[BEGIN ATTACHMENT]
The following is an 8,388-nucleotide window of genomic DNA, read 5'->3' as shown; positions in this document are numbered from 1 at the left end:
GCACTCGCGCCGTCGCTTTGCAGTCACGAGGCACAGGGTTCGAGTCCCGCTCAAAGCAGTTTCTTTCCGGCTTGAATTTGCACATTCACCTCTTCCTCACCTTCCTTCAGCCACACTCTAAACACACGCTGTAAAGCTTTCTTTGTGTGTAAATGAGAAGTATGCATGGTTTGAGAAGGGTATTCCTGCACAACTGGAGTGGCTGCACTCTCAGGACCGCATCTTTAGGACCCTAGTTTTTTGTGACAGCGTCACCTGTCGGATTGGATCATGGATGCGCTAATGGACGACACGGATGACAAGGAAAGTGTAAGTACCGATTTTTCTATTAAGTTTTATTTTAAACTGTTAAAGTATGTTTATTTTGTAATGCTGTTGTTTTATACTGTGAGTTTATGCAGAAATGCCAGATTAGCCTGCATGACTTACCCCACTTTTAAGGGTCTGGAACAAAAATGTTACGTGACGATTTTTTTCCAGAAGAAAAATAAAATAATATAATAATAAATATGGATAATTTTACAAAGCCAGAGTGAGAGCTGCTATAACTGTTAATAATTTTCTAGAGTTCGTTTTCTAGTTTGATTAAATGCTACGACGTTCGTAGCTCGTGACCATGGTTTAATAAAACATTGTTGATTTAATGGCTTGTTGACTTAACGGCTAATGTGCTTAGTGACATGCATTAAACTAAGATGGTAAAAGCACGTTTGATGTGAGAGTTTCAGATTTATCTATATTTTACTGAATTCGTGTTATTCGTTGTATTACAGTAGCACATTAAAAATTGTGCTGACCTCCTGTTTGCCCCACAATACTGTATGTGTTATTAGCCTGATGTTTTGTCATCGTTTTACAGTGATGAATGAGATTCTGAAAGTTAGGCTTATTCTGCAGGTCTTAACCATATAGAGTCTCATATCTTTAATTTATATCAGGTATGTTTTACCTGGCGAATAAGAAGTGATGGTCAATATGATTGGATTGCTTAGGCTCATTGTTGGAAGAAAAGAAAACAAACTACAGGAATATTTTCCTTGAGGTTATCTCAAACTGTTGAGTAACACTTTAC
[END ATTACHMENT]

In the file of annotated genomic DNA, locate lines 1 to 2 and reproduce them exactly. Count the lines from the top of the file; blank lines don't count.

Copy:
The following is an 8,388-nucleotide window of genomic DNA, read 5'->3' as shown; positions in this document are numbered from 1 at the left end:
GCACTCGCGCCGTCGCTTTGCAGTCACGAGGCACAGGGTTCGAGTCCCGCTCAAAGCAGTTTCTTTCCGGCTTGAATTTGCACATTCACCTCTTCCTCACCTTCCTTCAGCCACACTCTAAACACACGCTGTAAAGCTTTCTTTGTGTGTAAATGAGAAGTATGCATGGTTTGAGAAGGGTATTCCTGCACAACTGGAGTGGCTGCACTCTCAGGACCGCATCTTTAGGACCCTAGTTTTTTGTGACAGCGTCACCTGTCGGATTGGATCATGGATGCGCTAATGGACGACACGGATGACAAGGAAAGTGTAAGTACCGATTTTTCTATTAAGTTTTATTTTAAACTGTTAAAGTATGTTTATTTTGTAATGCTGTTGTTTTATACTGTGAGTTTATGCAGAAATGCCAGATTAGCCTGCATGACTTACCCCACTTTTAAGGGTCTGGAACAAAAATGTTACGTGACGATTTTTTTCCAGAAGAAAAATAAAATAATATAATAATAAATATGGATAATTTTACAAAGCCAGAGTGAGAGCTGCTATAACTGTTAATAATTTTCTAGAGTTCGTTTTCTAGTTTGATTAAATGCTACGACGTTCGTAGCTCGTGACCATGGTTTAATAAAACATTGTTGATTTAATGGCTTGTTGACTTAACGGCTAATGTGCTTAGTGACATGCATTAAACTAAGATGGTAAAAGCACGTTTGATGTGAGAGTTTCAGATTTATCTATATTTTACTGAATTCGTGTTATTCGTTGTATTACAGTAGCACATTAAAAATTGTGCTGACCTCCTGTTTGCCCCACAATACTGTATGTGTTATTAGCCTGATGTTTTGTCATCGTTTTACAGTGATGAATGAGATTCTGAAAGTTAGGCTTATTCTGCAGGTCTTAACCATATAGAGTCTCATATCTTTAATTTATATCAGGTATGTTTTACCTGGCGAATAAGAAGTGATGGTCAATATGATTGGATTGCTTAGGCTCATTGTTGGAAGAAAAGAAAACAAACTACAGGAATATTTTCCTTGAGGTTATCTCAAACTGTTGAGTAACACTTTAC